2 key reasons sales reps are reluctant to collaborate with talent acquisition

A Meeting is Still A Meeting

It is possible to find a lot of articles written for technical recruiters on how they can improve collaboration with other employees to identify talent, yet less content on leveraging the collective knowledge of the sales team. The status quo appears to be to ask team members to join physical or online meetings to run through talent lists, yet it is infinitely harder to get a quota-carrying sales rep to attend than it is for a non-quota carrying member. So how can we bridge this gap and get the most out of the company’s collective knowledge on the talent market?

Some talent acquisition leaders I talk to explain how the best way their people get collaboration is by physically visiting sales reps at their desks to pick their brains on prospect lists. However in a world of WFH (Work from Home) this doesn’t seem a scalable solution to our problem and before exploring better ideas, let’s ask the question why sales reps are reluctant to participate on talent collaboration. The quick answer is because a meeting is still a meeting, whether it is physical or virtual. And meetings take time.

Let’s look at this in more detail and explore how a simple, mobile and proactive approach might be a better way.

1) The Pressing Demands of Time

For sales reps the quota clock is always ticking. The stress of meeting their numbers is ever-present; it’s a high-stakes game where time quite literally equals money. Dedicating even a half-hour to discuss potential hires can seem like an unwelcome diversion and mental break from the primary mission. There’s an underlying stress tied to stepping away from the (physical or mental) sales floor—each minute not spent engaging with clients or closing deals feels like a missed opportunity, not just for the individual, but potentially for the company’s bottom line as well.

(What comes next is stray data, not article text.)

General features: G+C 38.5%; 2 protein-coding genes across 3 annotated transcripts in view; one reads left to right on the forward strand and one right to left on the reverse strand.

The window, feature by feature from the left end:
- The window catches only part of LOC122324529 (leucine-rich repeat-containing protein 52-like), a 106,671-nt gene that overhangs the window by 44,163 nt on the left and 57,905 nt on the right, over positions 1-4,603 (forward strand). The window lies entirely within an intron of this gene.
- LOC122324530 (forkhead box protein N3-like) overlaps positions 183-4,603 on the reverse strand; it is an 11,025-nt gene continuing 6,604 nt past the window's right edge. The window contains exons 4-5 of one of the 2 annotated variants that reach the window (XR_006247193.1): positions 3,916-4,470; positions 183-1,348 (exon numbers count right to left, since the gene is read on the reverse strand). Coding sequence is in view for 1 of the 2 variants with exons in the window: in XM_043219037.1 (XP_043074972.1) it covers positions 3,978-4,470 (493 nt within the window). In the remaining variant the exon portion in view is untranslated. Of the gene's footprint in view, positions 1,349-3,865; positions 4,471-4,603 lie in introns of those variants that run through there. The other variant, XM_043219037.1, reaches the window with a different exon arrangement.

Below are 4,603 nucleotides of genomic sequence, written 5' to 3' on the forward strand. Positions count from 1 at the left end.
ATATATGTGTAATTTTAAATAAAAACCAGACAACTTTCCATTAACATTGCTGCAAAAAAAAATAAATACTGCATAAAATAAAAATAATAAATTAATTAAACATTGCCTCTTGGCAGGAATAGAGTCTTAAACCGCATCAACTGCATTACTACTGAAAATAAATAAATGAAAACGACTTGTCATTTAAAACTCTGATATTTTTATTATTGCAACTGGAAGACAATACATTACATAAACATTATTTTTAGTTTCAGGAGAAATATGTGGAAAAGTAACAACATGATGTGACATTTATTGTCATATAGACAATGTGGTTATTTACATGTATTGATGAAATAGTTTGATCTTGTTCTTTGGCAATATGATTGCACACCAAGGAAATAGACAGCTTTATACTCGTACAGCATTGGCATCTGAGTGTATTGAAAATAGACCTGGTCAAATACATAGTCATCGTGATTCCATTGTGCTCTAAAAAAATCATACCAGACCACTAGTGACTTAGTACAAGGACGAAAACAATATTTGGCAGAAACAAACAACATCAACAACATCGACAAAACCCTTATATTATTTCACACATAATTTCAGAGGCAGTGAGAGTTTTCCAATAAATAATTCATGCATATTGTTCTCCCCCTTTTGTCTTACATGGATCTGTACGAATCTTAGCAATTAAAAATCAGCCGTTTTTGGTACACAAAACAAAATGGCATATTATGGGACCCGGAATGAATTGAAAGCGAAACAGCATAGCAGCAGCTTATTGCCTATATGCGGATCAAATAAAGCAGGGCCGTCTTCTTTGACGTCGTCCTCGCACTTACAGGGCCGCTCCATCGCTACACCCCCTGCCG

Asking a sales rep to attend a meeting to identify talent on a market map will end in a late withdrawal more times than not. Even if the sales reps do attend such a session, it is usually out of a sense of courtesy which may not stretch to subsequent meetings. We need to find a way to minimize the time it takes for these kinds of talent meetings so that the barrier to entry is equally removed and engagement rates can be increased. 

2) The Challenge of Timing

For those in sales, the work schedule isn’t just busy—it’s unpredictable. Aligning a slot for a talent meeting amidst customer calls, prospect visits, and deal closures can seem like an almost Herculean task. The unpredictable nature of their role means that sales reps are often in the field or deep in client interactions, making it difficult to commit to scheduled meetings without the risk of them clashing with a critical sales opportunity.

The best sales reps are masters of their schedules and we all know what it is like to have someone break our patterns—or worse, to break our state of flow. Having a recruiter reach out to a sales rep with a request to attend a meeting may seem a nuisance that takes them away from their primary responsibility. Certainly at the end of quarter when pressure is greatest, such a request will be met with rejection; but even after the quarter has closed the sales reps are looking for a mental break and may show reluctance to collaborate.